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Telecom Convergence: Changing the Conversation

The Essential Element of Customer Service in Telecommunications

In response to declining revenue from legacy, and connectivity-based services, telecommunication companies are diversifying their service portfolios to generate new revenue streams. However, most carriers are overlooking an essential component of these new offerings: customer support.

Many telecommunication companies have long struggled to embed a customer-centric and quality-driven strategy and execution model into their customer care organizations. These firms now have an added challenge because legacy services are far easier to support than today's more complex products. These emerging services demand that operators establish new customer support strategies and a new approach to execution.

That new approach requires telecoms to adopt a fundamental strategy: segmentation-based service. Segmentation-based service will allow a customer care organization to conquer the complexities of customer support in a digital world. This will lead to customer satisfaction, and will lay the groundwork for marketing and sales activities within the customer care organization.

Segmentation-based service
As telecommunications offerings evolve, one of the biggest industry trends is that operators are trying to find ways to engage in a conversation with their customer base via their customer care organization. The reason: As numerous studies confirm, there is a direct correlation between "good customer service" and such value-management levers as customer satisfaction, retention, and up/cross-sell propensity.

The difficulty lies in the current state of customer service in the telecom industry. Telcos are still struggling to support their customers and their existing services as complex new offerings continue to proliferate. And while customers scrutinize service quality, company management dissects organizational efficiency and the cost of running the service operation.

Too many operators provide the same level of service to every customer. This structure has huge cost implications for the organization and results in poor quality and service inefficiency. A segmentation-based approach to service helps to deliver on both customers' and management's expectations by providing the right level of service for each customer or customer group based on their value and needs. Essential to a segmentation-based service strategy is channel migration, which helps to contain service costs.

In simple terms, customers' value is not equal; therefore, their treatment strategies should not be equal. Today such emerging channels as mobile, social media, and the Web create opportunities for telco operators to adopt a segment approach that will allow them to optimize their service quality. Higher-value customers receive higher-quality service through direct channels, while operators migrate lower-value customers to alternative channels. Doing so leads to cost optimization, which would not only improve the company's bottom line, but would also help to offset the cost of differentiated services, like concierge services for high-value customers.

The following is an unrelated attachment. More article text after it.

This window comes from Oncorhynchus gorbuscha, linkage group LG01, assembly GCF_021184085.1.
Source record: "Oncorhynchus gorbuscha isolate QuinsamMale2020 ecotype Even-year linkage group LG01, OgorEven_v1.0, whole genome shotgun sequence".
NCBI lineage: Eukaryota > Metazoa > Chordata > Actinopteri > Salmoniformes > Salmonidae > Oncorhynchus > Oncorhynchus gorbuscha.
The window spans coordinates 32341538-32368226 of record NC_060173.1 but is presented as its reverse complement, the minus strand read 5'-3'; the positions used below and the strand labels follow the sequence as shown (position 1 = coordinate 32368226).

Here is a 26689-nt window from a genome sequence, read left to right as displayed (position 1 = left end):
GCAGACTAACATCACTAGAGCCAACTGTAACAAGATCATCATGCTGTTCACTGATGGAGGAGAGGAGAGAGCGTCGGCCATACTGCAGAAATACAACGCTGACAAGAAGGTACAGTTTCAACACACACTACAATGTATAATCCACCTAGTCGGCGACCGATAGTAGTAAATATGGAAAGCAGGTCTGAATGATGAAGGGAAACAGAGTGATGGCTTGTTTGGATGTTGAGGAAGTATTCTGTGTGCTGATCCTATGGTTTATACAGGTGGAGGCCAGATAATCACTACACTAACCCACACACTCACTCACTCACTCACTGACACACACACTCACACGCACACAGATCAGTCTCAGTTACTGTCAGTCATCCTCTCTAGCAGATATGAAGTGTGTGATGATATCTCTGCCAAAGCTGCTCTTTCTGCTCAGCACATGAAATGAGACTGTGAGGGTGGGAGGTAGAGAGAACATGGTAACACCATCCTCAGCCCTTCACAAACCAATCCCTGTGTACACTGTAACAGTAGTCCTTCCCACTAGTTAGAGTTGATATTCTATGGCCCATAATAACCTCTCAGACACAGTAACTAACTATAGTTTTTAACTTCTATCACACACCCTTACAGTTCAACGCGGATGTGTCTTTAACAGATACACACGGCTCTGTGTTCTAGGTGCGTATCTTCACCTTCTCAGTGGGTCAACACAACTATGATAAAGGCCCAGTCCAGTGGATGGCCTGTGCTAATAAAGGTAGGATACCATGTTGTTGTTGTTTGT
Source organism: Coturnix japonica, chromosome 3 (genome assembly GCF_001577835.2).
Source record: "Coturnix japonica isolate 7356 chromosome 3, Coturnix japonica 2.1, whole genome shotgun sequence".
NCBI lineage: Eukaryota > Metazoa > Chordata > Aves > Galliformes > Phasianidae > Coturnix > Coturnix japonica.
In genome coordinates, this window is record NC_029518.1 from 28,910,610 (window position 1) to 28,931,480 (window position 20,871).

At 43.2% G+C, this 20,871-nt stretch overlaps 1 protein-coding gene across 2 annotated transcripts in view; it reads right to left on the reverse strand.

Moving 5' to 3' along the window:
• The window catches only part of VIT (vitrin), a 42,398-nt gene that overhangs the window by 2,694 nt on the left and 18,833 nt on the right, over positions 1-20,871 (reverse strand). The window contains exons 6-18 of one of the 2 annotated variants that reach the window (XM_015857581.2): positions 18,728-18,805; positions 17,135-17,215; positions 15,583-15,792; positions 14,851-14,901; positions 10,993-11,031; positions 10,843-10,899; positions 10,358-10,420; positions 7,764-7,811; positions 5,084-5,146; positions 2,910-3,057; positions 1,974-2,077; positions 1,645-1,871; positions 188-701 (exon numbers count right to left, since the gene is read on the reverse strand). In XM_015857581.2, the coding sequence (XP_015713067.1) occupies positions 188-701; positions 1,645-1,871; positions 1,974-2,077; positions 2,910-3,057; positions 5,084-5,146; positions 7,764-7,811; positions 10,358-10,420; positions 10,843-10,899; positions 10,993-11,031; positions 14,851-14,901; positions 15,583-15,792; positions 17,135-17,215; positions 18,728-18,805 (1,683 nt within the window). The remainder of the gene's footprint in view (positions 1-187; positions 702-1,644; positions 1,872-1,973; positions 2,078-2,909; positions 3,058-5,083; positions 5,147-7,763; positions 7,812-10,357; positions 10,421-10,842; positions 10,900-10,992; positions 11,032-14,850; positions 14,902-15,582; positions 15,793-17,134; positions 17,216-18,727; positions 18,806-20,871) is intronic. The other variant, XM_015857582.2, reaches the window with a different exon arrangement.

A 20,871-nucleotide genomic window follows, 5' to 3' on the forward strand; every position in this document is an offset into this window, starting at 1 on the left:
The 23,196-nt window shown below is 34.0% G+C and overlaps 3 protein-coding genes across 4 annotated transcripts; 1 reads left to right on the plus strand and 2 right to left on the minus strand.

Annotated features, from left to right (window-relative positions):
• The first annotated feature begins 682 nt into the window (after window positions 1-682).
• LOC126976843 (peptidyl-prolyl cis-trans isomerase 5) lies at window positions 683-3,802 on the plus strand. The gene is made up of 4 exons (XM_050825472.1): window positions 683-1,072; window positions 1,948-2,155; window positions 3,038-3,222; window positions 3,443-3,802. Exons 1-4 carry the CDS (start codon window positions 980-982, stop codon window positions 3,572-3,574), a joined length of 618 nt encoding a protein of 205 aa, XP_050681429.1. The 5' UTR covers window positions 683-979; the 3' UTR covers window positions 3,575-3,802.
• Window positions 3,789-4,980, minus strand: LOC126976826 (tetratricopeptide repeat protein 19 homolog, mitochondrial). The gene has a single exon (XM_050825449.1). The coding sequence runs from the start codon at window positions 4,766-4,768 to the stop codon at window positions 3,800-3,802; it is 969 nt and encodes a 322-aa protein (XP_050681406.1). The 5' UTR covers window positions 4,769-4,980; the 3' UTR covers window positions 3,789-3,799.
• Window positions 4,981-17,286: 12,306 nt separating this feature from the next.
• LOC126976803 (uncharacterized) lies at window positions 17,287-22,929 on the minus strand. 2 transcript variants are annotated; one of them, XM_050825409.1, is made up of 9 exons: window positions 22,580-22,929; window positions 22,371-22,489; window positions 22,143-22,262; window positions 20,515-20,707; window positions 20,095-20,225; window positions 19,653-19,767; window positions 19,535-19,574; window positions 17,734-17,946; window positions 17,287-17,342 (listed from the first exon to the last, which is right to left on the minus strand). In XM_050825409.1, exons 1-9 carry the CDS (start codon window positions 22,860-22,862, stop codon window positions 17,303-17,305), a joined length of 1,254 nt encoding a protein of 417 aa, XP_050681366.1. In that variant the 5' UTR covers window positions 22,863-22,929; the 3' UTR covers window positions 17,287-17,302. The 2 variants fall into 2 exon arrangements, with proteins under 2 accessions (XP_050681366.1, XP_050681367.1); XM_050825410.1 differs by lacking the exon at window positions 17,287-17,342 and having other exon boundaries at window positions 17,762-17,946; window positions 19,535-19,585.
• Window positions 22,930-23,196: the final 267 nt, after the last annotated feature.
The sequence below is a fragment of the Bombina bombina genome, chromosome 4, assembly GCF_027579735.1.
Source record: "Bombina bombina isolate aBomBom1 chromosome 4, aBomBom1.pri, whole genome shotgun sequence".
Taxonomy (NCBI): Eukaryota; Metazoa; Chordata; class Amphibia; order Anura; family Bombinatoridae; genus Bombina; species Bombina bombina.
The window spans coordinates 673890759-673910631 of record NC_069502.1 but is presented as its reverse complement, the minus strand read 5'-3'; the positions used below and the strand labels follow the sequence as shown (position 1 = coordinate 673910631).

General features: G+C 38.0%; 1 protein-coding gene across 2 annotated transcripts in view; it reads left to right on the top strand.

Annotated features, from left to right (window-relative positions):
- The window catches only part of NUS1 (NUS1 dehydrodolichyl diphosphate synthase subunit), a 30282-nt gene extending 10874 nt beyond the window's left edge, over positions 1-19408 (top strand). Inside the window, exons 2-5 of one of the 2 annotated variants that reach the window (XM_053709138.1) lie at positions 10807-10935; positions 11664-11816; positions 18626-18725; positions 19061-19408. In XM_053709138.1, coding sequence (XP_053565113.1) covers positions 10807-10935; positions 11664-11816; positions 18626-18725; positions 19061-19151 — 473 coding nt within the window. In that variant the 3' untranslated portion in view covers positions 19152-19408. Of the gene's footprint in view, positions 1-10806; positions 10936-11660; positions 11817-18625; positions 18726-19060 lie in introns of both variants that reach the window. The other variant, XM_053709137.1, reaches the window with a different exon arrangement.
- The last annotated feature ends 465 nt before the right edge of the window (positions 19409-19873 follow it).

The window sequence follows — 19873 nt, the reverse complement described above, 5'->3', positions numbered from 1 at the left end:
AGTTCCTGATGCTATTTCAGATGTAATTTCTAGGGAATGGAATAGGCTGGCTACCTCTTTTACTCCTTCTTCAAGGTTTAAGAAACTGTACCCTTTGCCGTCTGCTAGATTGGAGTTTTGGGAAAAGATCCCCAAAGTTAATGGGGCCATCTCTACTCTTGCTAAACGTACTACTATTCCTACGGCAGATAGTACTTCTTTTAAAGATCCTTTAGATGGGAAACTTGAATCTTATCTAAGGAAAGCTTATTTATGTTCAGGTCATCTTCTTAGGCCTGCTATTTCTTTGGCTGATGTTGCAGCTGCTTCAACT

This segmentation-based service methodology should trigger a mind-set shift that has implications in four areas: organizational structure, associate profile and skill-set, quality practices, and performance/KPI monitoring (see sidebar). The service operation needs to be structured to support segmentation-based service. This may require additional associate skill sets, changes to processes that impact service quality, and rethinking KPIs (e.g., moving from average handle time to first contact resolution).

Sales potential
These improvements to the service operation also provide telecoms with the capability to capture potential sales opportunities. Customer care touches customers every day, thousands of times. Consequently, deploying a "sales in service" model should be on the agenda of every major operator today; as the telco service portfolio diversifies there are many new products and services to sell.

However, selling through a service organization is only possible when the "service" part of the experience is ?effective and satisfying. Once a telecom company has the right organizational structure, associate profile and skill-set, quality practices, and performance/KPI monitoring, only then can its customer care organizations reach a mature state where the company can deploy a sales in service model.

Additionally, just as telecoms should vary service delivery based on customer segments, they should use segmentation to determine what to sell to whom during which service interaction. Telecoms need to understand what offer, product, or service a specific customer would be most interested in. In fact, many telco operators today are beefing up their marketing analytics capabilities and adopting propensity modeling to determine the best-fitting product or service for each customer segment. They're then using that insight to develop offers and campaigns, as well as to equip associates with the information they need to make the right offer at the right time during each customer interaction.

Good service sells
The latest trends in telecom today, including service portfolio diversification, create new opportunities yet demand a new strategy. Establishing "good service" is critical, as is using a segmentation-based approach to deliver that service in a way that creates optimum service quality, service efficiency, and cost optimization. Mastering the four areas needed to support optimal customer care in today's changing environment—organizational structure, associate profile and skill-set, quality practices, and performance/KPI monitoring—will not only improve service and support, but will also lay the groundwork for increasing sales to different customer segments.